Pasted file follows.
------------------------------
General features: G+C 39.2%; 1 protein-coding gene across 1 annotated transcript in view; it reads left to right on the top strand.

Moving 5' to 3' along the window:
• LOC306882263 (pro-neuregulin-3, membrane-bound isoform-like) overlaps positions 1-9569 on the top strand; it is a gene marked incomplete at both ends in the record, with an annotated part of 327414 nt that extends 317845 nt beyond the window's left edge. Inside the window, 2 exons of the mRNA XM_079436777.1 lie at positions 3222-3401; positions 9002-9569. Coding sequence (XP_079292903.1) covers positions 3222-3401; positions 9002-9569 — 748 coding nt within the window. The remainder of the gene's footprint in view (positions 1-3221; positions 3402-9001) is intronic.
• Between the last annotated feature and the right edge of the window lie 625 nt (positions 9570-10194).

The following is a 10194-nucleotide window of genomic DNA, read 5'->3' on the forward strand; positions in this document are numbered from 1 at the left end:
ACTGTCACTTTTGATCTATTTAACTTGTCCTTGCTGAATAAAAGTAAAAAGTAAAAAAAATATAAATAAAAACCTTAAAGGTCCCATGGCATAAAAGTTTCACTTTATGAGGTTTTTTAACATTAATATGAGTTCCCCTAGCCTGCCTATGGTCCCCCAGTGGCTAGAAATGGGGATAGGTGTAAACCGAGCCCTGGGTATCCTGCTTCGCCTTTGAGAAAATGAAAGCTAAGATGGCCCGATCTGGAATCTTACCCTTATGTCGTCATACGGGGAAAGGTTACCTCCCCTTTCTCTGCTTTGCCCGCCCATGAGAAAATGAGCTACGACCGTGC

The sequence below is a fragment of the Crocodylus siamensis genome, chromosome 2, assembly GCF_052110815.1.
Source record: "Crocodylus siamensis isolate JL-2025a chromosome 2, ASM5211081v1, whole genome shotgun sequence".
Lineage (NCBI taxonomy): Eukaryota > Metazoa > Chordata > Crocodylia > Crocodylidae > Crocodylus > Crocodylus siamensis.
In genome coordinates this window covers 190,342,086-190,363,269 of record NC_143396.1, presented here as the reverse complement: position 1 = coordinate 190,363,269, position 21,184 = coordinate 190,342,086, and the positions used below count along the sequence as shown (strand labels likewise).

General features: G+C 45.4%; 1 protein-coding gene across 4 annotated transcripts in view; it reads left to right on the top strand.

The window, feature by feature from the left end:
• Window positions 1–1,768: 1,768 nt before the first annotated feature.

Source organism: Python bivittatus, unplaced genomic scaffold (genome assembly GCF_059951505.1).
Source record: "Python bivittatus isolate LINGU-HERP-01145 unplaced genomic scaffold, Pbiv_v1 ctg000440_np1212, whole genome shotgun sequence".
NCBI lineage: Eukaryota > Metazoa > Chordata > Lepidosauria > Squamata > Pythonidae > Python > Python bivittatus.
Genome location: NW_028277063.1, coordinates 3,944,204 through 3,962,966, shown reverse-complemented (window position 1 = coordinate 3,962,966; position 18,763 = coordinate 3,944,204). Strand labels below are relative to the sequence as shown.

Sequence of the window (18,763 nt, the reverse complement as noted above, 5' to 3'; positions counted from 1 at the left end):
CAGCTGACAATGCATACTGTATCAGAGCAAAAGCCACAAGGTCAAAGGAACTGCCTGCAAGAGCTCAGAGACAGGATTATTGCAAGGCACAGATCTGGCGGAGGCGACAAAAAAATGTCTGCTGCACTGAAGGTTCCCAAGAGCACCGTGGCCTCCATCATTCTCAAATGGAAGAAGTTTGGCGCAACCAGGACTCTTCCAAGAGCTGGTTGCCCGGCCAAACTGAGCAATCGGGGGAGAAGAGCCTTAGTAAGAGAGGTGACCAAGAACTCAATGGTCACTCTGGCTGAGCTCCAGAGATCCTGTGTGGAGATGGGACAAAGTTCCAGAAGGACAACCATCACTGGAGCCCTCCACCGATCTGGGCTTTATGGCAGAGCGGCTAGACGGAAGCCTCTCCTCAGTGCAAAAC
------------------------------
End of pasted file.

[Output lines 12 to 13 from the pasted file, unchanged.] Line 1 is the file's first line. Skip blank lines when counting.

The window, feature by feature from the left end:
• Window positions 1–1,768: 1,768 nt before the first annotated feature.